This is a copy of the column printed in the Mov. 9, 2006, edition of the Dallas Morning News' Collin County Opinion page.
I’ve had it; I’m fed up; I’m mad as hell and I’m not going to shop anymore.
I am through with going to stores that believe customer service to be an irritant and that standing in long lines is a rite of customer passage that must be completed if you wish to worship at the altar of retail.
And I can name my pain: people, or, better said, the lack of people. The problem with customer service (and its absence from the local retail scene) is simple – there aren’t enough employees working (or hired) to help you. I could stand there like Tom Hanks’ Cast Away character and be just as isolated waiting for some clerk to rescue me from the frozen lasagna aisle.
The straw that broke this camel’s back occurred at one of those office supply big boxes. I entered a Plano outlet searching for something simple – a package of clear plastic dividers with tabs. I might have gone looking for the Ark of the Covenant. Warehouse shopping has never been my cup of tea, and it is made worse when you – the lowly, unsuspecting customer – are left to fend (and find) on your own. I don’t accept it for office supplies, men’s clothing, supermarkets, super-SUPERmarkets or super-duper-markets that actually are nothing more than mega-department stores that sell perishable items.
In all truthfulness, I am at the AARP time of my life when I don’t like standing in line for anything. When going out to eat, I prefer (and seek) restaurants where you are seated, a menu is delivered and you are asked (kindly) what your pleasure will be. “Hurry, buddy, there’s people behind you” inspires no confidence of enjoyment.
I rather savor the oft-forgotten words, “May I help you, sir?” upon arrival at a business. And when you make your request, that greeter directs you right to that item, asks if there is anything else he or she can find for you – well, it’s almost like falling in love.
“Where have you been all my life?” is an immediate thought that might run through your head. (Sorry, I get misty-eyed just dreaming about it).
And think of the advantages that would come about if this level of business actually hired more people. For starters, more people would be working!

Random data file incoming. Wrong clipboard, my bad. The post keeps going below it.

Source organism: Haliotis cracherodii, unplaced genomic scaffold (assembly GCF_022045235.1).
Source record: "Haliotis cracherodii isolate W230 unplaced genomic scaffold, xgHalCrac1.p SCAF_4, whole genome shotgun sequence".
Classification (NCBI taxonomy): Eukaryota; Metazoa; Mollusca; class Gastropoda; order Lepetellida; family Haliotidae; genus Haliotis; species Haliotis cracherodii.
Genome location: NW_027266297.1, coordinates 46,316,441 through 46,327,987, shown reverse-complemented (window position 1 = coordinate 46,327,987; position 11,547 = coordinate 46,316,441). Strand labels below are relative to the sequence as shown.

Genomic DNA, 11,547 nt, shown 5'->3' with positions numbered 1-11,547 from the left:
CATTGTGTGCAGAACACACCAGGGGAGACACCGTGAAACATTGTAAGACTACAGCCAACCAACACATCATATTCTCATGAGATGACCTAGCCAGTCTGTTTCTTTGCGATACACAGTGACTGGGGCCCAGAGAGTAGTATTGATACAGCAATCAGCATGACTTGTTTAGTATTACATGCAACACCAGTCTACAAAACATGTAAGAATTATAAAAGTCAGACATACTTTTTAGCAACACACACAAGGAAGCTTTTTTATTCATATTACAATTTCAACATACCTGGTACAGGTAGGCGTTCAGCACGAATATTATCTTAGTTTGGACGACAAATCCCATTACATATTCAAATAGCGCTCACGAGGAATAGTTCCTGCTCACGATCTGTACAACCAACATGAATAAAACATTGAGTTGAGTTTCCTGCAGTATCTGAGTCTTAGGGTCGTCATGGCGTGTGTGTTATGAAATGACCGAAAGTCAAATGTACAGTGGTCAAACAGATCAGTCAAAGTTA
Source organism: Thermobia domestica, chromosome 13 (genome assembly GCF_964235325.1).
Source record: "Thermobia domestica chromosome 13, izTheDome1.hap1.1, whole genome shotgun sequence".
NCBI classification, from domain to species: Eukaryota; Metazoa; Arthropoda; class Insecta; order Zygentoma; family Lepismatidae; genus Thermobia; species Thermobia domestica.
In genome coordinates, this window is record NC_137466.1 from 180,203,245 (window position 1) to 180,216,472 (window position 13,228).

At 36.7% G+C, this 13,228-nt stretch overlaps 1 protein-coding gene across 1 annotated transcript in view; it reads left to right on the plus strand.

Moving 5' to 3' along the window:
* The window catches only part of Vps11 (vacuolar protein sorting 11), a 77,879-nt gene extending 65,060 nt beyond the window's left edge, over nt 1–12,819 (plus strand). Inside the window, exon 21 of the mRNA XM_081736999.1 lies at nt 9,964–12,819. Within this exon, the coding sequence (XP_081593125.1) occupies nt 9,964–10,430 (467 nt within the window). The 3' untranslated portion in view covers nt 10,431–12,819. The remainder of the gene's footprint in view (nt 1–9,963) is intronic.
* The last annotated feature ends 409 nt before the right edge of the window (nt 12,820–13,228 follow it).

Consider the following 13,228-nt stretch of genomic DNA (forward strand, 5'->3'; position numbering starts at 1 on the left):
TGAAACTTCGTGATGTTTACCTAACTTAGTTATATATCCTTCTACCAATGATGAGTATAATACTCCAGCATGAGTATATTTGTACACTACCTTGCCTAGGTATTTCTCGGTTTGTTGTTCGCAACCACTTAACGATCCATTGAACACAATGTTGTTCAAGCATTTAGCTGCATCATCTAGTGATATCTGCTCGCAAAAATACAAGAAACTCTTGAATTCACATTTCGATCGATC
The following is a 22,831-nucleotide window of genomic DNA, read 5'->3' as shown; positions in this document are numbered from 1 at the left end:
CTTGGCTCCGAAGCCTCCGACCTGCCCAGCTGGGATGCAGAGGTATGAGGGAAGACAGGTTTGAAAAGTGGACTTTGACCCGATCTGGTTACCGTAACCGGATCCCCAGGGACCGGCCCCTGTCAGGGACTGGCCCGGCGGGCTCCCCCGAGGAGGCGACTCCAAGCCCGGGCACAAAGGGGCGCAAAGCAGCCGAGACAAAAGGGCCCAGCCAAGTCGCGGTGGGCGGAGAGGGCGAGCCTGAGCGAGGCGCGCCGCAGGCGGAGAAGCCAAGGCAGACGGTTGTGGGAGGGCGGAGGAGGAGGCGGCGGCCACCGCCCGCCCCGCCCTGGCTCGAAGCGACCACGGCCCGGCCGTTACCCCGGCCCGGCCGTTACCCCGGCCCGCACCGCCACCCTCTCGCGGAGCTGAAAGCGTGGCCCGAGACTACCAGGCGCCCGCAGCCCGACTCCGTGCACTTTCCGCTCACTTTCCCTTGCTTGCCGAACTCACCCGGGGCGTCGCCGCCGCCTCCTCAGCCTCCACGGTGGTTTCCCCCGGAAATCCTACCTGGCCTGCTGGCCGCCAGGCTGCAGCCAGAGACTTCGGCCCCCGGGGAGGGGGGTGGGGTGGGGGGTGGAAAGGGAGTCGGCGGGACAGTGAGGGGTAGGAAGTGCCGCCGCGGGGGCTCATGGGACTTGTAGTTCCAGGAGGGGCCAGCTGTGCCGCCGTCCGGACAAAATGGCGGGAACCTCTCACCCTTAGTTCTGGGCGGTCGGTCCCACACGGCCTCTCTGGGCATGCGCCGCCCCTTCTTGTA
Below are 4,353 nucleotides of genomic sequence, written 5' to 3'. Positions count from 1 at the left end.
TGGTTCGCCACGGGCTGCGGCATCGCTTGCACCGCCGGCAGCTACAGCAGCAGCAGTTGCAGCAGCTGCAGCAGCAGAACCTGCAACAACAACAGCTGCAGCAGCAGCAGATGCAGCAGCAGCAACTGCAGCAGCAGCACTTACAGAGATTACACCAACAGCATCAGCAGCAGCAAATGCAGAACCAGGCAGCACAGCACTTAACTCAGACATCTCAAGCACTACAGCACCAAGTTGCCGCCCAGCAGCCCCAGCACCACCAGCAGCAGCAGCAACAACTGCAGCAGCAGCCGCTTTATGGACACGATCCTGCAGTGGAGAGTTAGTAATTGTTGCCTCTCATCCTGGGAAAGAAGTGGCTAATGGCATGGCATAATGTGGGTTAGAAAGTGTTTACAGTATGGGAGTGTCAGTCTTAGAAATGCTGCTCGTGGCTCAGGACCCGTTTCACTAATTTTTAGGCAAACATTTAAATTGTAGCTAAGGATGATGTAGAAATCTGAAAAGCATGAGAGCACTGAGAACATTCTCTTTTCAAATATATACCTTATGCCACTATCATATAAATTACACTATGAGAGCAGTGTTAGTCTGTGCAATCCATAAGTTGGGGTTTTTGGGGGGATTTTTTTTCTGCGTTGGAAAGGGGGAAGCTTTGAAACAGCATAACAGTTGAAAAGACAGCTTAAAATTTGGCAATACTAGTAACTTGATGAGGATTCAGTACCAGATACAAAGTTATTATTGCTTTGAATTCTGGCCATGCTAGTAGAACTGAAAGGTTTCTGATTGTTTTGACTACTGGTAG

That’s always a good thing. And more people would be helped! That’s always positive for the bottom line, because a disgruntled shopper tends not to return to that store.
Hiring more young people would get them off the streets, out of their parents’ cars, off the Xboxes and PlayStations and teach them valuable lessons about work habits, responsibility and money management.
Since a disturbing trend is seeing older adults doing the traditional jobs previously reserved for student labor, the need is there. It would be foolish to deny it.
The physical manifestation of my anger is right up front in these biggest retail stores – those long, useless lines of checkout registers (usually idle, empty or unmanned). If a mega-store has 24 shiny checkout points, it usually means only eight are open at one time, regardless of customer traffic. I have never seen all 24 registers going full blast at these kinds of retail outlets – even during holiday shopping.
It’s all because the upper management can’t seem to hire a few more people to be there when you need them. And I say enough is enough! It’s time for action!
I am seeking my own “coalition of the willing;” my own men and women on the march. Tell that store manager of your intention to take your money elsewhere if he or she cannot convince the “district” or “division” to get some additional help.
Because it is time to remind all businesses of the cardinal rule of commerce: The customer is always right. And always waiting, apparently.